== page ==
So, if I am completely honest with myself, I read this book months ago and had to find a summary to jog my memory. Thus, I can’t say it was great but after reading the summary, I remember finding it interesting.
Rise and Fall of Nations is another selection from the Army Chief of Staff reading list. I think I understand why it was added to the list but it really feels more like it was added because it’s the kind of book that people think you should read more than just being good or insightful. I can easily see the Army suggesting this book because it seems like a book ‘smart’ people read. They blurb given by the Army says:
“In a post-crisis age of slow growth and political revolt, his pioneering book is an entertaining field guide to understanding change in this or any era.”
I’m not sure it is pioneering but I could be swayed on entertaining but I suppose it is somewhat. As for the pioneering part, the book is a look at what factors contribute to which countries succeed and which fail, as the title suggests. While I do not have any specific evidence for this, I feel pretty certain that those are topics that have been studied forever. I also don’t find the conclusions to be all that groundbreaking either. The author suggests that the factors include things like:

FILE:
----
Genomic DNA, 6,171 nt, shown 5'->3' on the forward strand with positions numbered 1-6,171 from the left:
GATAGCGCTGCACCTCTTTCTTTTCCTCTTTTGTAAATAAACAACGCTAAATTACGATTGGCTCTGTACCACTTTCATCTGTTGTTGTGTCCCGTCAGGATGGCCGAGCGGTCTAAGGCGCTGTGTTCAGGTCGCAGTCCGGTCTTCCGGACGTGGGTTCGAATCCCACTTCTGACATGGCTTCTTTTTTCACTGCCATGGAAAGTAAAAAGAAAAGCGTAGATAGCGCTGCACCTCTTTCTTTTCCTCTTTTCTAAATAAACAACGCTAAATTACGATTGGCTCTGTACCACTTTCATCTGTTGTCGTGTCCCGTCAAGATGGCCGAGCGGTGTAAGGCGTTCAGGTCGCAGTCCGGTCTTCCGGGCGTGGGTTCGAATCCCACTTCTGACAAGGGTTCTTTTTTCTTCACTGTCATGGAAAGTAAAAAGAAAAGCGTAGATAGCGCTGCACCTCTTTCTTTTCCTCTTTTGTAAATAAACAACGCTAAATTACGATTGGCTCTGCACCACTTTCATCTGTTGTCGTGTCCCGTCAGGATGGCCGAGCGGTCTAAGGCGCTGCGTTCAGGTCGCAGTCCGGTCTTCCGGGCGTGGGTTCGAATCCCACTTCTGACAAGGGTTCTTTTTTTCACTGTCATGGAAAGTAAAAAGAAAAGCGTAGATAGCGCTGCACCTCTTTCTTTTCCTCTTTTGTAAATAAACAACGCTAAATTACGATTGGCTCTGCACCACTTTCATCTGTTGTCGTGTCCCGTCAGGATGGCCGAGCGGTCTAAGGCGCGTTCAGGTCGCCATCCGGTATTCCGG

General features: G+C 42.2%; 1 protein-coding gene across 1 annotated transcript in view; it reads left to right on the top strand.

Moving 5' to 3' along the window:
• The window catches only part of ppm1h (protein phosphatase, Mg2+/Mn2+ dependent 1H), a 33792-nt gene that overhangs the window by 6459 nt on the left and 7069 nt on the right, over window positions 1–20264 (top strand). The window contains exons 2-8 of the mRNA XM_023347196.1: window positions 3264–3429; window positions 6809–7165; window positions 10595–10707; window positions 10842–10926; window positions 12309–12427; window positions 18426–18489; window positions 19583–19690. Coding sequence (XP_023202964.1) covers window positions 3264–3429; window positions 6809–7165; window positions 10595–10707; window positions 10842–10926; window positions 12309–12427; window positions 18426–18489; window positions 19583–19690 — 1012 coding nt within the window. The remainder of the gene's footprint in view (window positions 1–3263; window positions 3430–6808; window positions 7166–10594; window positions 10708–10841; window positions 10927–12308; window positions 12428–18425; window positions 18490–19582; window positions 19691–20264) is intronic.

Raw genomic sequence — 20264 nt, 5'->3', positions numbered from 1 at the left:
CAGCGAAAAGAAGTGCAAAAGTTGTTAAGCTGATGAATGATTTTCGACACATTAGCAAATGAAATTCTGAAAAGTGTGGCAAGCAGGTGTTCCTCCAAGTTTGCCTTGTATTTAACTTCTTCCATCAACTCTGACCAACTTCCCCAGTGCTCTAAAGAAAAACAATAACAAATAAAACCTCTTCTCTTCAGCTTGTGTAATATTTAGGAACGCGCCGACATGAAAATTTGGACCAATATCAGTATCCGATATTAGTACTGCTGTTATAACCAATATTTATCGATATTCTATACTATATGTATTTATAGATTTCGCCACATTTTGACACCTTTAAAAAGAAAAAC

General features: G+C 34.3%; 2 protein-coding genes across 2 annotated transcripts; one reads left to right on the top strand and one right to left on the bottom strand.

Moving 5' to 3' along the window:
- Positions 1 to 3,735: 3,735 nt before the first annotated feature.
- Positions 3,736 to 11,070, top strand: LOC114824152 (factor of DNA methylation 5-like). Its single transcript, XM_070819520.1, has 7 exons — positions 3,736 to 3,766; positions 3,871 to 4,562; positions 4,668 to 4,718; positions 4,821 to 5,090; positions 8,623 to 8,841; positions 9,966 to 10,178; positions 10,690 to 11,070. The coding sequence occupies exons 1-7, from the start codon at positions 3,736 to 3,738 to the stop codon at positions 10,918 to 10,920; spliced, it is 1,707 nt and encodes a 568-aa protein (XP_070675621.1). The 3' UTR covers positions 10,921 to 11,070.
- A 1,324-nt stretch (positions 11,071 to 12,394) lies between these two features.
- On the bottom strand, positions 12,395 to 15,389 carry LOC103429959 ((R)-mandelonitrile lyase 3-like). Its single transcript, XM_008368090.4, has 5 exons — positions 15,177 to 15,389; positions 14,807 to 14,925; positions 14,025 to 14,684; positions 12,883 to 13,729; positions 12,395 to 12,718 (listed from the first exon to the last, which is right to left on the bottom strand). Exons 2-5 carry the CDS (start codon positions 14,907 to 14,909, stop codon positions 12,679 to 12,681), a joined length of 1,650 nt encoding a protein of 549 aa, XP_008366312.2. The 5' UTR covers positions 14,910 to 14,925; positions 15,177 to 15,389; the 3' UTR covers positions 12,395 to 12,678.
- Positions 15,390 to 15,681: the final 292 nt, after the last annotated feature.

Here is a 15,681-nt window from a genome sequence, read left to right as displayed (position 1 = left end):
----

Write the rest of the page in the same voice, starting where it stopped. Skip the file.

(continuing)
- Population growth (positive or negative)
- Leader agenda and tenure
While that is not an all encompassing list, it’s not particularly “pioneering”. Now, Sharma does use more of a mathematical, and presumably objective, method for his study, it’s nothing that seems out there or new. It’s the kind of things that I just assumed people would study. Maybe this is the first book that does that but I doubt it.
Now that I have crapped on the book, and it’s blurb, I will say I found the book kind of interesting. I’ve read far worse books for professional development (I’m looking at you A Message for Garcia). The Rise and Fall of Nations is fine.